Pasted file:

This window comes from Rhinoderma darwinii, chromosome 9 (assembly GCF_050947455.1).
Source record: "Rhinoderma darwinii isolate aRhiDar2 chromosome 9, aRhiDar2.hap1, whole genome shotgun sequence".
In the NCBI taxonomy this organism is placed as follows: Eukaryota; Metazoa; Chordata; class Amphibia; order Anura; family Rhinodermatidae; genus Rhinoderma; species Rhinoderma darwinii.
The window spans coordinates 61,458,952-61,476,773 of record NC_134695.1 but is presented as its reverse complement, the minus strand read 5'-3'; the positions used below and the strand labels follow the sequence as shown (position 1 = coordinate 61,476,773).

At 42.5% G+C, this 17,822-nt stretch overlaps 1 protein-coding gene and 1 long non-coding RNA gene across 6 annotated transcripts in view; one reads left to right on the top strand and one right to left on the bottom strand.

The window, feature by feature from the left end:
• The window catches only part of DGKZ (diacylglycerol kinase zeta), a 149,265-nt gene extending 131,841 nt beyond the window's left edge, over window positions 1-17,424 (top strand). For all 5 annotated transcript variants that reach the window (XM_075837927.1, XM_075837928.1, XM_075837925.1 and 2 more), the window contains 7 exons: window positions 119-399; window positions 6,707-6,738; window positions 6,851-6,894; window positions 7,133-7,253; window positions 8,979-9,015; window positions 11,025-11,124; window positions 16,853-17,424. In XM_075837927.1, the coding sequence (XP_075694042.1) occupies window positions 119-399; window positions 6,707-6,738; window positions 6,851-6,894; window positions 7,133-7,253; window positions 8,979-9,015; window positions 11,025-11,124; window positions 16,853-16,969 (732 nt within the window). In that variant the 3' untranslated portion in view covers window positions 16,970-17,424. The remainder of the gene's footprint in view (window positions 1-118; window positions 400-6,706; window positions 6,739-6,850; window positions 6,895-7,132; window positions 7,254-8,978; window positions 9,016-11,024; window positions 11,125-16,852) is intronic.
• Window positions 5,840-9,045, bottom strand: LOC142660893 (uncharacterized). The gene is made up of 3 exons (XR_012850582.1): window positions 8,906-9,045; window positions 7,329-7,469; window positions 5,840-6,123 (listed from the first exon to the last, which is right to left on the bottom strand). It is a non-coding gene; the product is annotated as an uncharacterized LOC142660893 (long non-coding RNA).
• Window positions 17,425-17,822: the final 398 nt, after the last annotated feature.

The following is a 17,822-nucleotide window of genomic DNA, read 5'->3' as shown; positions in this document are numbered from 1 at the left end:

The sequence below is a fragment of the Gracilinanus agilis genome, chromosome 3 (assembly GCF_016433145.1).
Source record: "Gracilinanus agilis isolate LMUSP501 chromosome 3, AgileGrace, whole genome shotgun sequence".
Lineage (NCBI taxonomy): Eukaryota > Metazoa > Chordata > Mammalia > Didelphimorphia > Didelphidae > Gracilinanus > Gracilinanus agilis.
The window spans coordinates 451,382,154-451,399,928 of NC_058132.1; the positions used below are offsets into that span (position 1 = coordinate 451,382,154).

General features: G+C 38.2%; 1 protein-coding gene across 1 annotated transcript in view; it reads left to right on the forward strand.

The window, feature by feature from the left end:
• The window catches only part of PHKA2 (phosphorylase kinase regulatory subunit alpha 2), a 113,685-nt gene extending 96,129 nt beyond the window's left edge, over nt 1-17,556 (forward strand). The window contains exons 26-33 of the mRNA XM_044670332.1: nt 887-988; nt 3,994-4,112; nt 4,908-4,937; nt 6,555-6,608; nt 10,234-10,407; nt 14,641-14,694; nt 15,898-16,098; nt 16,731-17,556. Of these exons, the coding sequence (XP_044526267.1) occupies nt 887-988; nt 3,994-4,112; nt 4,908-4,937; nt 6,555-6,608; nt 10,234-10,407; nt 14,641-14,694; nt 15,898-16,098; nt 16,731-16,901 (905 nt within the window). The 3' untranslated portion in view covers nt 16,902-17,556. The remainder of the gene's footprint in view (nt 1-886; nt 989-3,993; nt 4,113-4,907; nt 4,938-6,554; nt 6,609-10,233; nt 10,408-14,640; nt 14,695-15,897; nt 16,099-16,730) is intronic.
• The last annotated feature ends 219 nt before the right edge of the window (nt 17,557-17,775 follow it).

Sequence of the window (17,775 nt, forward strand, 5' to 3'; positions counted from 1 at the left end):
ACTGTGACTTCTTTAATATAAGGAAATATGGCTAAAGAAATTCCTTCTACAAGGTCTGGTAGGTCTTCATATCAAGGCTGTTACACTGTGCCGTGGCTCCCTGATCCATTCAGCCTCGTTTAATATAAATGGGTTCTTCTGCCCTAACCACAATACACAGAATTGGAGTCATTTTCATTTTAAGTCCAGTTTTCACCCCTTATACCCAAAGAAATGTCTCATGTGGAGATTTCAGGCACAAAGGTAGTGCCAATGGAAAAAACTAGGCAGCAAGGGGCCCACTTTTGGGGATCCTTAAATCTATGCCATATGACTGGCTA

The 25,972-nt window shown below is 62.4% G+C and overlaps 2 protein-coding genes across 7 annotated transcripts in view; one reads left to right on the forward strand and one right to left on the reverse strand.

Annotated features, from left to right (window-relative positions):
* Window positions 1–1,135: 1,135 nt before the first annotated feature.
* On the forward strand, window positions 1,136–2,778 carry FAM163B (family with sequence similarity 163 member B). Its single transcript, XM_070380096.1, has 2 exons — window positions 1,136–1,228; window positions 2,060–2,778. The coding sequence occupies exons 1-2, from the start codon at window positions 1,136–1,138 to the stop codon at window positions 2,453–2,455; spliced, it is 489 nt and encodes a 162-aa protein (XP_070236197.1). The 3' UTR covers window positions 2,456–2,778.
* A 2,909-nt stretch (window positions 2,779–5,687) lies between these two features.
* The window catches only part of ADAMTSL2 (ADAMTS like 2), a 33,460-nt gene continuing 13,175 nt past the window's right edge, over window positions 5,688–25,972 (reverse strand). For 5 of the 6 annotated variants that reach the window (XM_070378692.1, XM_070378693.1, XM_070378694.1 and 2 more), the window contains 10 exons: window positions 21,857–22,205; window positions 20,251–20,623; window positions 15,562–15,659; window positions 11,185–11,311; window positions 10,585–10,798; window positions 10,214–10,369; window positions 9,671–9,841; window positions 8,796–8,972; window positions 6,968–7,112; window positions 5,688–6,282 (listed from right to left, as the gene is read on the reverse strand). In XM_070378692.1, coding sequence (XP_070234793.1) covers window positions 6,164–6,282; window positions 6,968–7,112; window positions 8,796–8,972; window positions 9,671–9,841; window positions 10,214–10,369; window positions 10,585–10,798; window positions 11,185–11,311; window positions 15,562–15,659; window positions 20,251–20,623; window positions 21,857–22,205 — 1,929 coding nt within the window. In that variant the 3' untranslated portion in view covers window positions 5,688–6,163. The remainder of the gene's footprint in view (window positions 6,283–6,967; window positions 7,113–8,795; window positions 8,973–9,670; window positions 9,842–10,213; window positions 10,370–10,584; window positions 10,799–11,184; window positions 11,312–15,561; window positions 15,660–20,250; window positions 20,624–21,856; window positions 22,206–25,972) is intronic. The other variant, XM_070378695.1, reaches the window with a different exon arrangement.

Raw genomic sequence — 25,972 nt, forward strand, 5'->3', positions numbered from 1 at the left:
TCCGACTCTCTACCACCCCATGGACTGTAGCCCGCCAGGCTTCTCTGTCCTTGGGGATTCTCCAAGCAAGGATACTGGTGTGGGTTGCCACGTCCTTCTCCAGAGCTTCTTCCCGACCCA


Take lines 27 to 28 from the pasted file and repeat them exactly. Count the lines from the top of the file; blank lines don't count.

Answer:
Raw genomic sequence — 25,972 nt, forward strand, 5'->3', positions numbered from 1 at the left:
TCCGACTCTCTACCACCCCATGGACTGTAGCCCGCCAGGCTTCTCTGTCCTTGGGGATTCTCCAAGCAAGGATACTGGTGTGGGTTGCCACGTCCTTCTCCAGAGCTTCTTCCCGACCCA